Friday, March 30, 2007

Saying Grace, Part 2

“Not yet, Henry—we haven’t prayed yet!” This seems to be an everyday occurrence. It’s hard to convince a 4 ½ year old boy to take time out of his arrow shooting, worm digging, and Lego building for a meal, so when he does finally sit down, he’s ready to eat right now, and usually goes for something before we pray.

Like any good two and a half year old, Harmony chimed in, “Why?”

Hmm…good question, Harmony. I answered, “Because we have to say thank you to God before we eat, because we trust that what He’s given us is great!”

I don’t know if that answer had any impact on my kids—Henry went for a gulp of juice to wash down the cracker before we prayed. But it did impact me. I’ve been very challenged in understanding prayer. Last Wednesday our small group discussed Mark 10:22-24:

“Have faith in God," Jesus answered. "I tell you the truth, if anyone says to this mountain, 'Go, throw yourself into the sea,' and does not doubt in his heart but believes that what he says will happen, it will be done for him. Therefore I tell you, whatever you ask for in prayer, believe that you have received it, and it will be yours.

This was a very challenging passage for me—I had just asked for the mountain of my potential miscarriage to be thrown into the sea, for the fetuses to be given God’s heart, for God’s hand to knit them correctly in my womb…and it didn’t happen.

I still don’t have answers for all the whys associated with the miscarriage, but my conversation with Henry helped me grasp believing before you’ve received it—we give thanks for our dinner before we have eaten it because we know that God is a good and gracious Father, who will give us bread and not stones to eat. I need to be thankful that God will provide for my needs, even if it’s not in the way that I want. Paul echoes this sentiment in Philippians 4:6: but in everything, by prayer and petition, with thanksgiving, present your requests to God.

Lord, help me to trust you—trust you enough to give thanks before the prayer is answered…or not answered.

Tuesday, March 27, 2007

Saying Grace, Part 1

Come Lord Jesus,
Be our guest,
Let these gifts,
To us be blessed,

I grew up in a Lutheran household, and this was the prayer we said before every meal. What I’ve never understood is why the prayer before the meal is called grace.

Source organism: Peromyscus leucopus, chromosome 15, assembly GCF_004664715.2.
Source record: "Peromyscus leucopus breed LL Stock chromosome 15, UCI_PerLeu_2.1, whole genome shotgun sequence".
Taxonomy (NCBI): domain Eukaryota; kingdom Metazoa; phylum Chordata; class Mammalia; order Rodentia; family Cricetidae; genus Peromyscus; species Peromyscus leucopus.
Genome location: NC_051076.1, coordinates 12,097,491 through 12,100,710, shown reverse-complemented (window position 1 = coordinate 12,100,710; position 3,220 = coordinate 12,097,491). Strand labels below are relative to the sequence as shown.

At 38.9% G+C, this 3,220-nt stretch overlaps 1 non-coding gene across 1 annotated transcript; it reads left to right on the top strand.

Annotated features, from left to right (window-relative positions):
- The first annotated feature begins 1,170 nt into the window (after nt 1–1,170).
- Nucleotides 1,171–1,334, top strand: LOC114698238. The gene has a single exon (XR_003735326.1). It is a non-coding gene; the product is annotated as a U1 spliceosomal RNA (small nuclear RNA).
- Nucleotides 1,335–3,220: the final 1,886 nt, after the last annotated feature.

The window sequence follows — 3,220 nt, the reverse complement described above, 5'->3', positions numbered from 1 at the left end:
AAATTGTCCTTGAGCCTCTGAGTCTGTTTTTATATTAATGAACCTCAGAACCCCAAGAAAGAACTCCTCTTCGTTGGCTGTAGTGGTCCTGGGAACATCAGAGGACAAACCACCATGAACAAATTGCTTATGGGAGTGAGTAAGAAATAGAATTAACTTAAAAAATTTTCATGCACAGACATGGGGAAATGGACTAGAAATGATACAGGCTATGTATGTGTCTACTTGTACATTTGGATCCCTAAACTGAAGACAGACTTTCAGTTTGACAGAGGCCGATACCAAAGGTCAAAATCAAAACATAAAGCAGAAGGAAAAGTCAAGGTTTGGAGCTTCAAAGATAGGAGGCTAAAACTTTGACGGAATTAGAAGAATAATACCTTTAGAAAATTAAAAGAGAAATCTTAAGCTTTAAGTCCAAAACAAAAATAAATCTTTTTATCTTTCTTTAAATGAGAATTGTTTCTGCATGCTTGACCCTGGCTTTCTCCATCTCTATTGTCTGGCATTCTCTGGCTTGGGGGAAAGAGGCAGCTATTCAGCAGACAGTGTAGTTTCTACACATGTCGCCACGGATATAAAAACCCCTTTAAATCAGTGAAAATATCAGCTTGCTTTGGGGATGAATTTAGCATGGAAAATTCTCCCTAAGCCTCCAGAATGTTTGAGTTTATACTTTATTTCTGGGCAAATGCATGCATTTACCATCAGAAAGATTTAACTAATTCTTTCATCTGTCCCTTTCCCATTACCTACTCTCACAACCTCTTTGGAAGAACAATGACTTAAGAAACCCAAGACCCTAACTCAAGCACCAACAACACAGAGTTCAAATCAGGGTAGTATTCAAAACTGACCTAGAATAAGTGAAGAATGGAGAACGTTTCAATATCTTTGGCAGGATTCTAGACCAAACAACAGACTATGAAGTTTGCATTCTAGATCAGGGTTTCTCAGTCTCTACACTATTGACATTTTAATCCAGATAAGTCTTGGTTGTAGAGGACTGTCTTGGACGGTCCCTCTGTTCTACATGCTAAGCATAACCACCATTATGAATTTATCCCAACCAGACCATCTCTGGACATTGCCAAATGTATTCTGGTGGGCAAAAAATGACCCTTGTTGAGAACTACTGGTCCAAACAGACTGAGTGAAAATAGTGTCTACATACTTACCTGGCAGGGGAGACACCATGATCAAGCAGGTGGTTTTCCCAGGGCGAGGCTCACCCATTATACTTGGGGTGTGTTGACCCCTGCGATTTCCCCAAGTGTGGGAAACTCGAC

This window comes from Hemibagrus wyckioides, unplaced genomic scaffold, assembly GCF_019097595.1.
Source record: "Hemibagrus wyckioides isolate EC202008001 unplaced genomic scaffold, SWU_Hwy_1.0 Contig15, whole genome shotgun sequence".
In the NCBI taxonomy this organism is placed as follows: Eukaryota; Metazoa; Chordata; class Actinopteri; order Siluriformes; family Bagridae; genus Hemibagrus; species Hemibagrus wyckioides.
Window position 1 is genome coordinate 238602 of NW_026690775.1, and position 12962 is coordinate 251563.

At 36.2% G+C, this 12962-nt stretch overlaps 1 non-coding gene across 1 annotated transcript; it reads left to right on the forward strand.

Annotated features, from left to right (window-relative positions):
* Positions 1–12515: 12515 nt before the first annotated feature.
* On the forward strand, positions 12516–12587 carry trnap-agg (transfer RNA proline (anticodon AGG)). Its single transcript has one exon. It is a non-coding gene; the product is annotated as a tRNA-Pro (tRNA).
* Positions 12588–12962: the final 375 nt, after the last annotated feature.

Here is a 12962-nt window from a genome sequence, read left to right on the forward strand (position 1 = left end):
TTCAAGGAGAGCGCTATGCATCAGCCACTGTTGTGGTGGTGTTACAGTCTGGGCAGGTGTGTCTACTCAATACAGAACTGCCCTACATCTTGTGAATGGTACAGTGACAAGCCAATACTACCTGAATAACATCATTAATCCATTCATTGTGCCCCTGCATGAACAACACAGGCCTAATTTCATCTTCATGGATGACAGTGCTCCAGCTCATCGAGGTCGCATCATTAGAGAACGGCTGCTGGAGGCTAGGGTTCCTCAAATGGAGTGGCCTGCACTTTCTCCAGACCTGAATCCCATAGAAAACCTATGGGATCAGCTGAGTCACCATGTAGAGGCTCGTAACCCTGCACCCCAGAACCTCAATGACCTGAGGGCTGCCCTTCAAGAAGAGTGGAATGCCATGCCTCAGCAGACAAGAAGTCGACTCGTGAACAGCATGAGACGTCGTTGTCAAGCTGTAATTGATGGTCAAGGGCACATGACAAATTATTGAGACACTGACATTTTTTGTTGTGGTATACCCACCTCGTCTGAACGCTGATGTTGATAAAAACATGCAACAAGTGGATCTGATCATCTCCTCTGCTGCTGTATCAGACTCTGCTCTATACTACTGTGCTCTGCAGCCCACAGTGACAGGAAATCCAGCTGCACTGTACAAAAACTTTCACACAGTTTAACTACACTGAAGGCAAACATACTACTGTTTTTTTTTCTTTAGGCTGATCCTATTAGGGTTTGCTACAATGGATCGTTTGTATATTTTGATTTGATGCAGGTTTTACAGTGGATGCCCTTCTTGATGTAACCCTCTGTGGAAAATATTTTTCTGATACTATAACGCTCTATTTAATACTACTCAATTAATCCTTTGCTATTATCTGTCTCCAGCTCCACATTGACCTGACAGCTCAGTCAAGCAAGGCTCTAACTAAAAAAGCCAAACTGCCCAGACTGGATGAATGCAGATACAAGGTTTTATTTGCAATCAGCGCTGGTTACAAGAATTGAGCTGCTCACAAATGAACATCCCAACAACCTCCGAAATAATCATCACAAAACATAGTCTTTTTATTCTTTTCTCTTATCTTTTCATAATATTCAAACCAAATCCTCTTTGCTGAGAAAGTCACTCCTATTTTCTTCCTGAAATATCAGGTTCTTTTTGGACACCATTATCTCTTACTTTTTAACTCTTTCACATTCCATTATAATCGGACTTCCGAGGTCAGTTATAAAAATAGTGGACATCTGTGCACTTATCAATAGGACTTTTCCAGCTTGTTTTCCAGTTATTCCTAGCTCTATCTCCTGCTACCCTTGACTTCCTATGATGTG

But one thing I’ve learned from saying grace all these years is that what should follow grace is eating of the meal. How strange would it be if I asked to be excused immediately after saying grace?

But sometimes I see that happen in the church. We ask for grace, but when we get it, we don’t allow it to transform our lives, to live by faith and not by sight. I think it’s a great loss—by overemphasizing grace and de-emphasizing works, it’s like asking to be excused before the meal is served.

I wanna stay for dessert, Lord. Show me how to receive grace and let it empower me to be your hands and feet to those around me.

Monday, March 26, 2007

A broken clay pot

That’s me today. I think I cried during the whole church service—and of course, I was out of tissues. But God has not abandoned or forsaken me.

Last night I was searching for a Bible verse to put in a baby shower gift—the verse for all new parents: “I tell you a mystery: we shall not all sleep, but we shall all be changed.” I knew it was in Corinthians or Thessalonians somewhere, but couldn’t quite remember exactly where. So I started flipping through those chapters, and this verse caught my eye:

We always carry around in our body the death of Jesus, so that the life of Jesus may also be revealed in our body. 2 Corinthians 4:20

That’s been me for the last month. On February 23, we went in for a routine ultrasound to determine a due date for my pregnancy. We were surprised to discover that not only were there two, but that they measured much smaller than we expected—6 weeks instead of 9 or 10 weeks, and no heart beat (which isn’t surprising in fetuses that young—it usually shows up between 6 and 7 weeks). Those dates meant that I had a positive home pregnancy test before I was pregnant. Well, with God all things are possible, so we prayed for a miracle, and scheduled another ultrasound for 9 days later. At the second US, there was no change…the fetuses hadn’t grown, the placenta was mis-shapen, and there was evidence of bleeding between the placenta and uterus. A classic missed miscarriage.

The doctor gave us two options—expectant management, where we waited for my body to expel everything on its own, or a D&C to remove it surgically. We opted for expectant management. But what that meant was that I knew I was carrying around two dead babies—I felt like a graveyard. My womb is not supposed to be for death! After 2.5 weeks, still nothing had happened, so we scheduled a D&C.

But now I know what it feels like to “carry around death”. While I know that passage refers to death to self, I have a physical, tangible object lesson of what carrying around death feels like.

I’m not sure how this reveals Christ, but I am trying to use this experience as an opportunity to testify of his goodness and glory, especially to my biochemistry students. Although it was very hard, I told my students what was going on. I began class by showing a chromosome undergoing recombination, an essential part of forming sperm and eggs. I talked about the miracle of birth, and that it’s amazing that this biochemistry ever works…and that sometimes it doesn’t. I know my voice was shaking, but somehow I made it through, and managed to compose myself to give a lecture on the topic for the day. I’m definitely just a clay pot, formed by the master Potter, but I hope, somehow, in my interaction with those students, I’ve encouraged them to contemplate the miracle of life and the Creator that made them.

God, I feel really broken right now—shine your light through all my cracks, so that you may be revealed through me.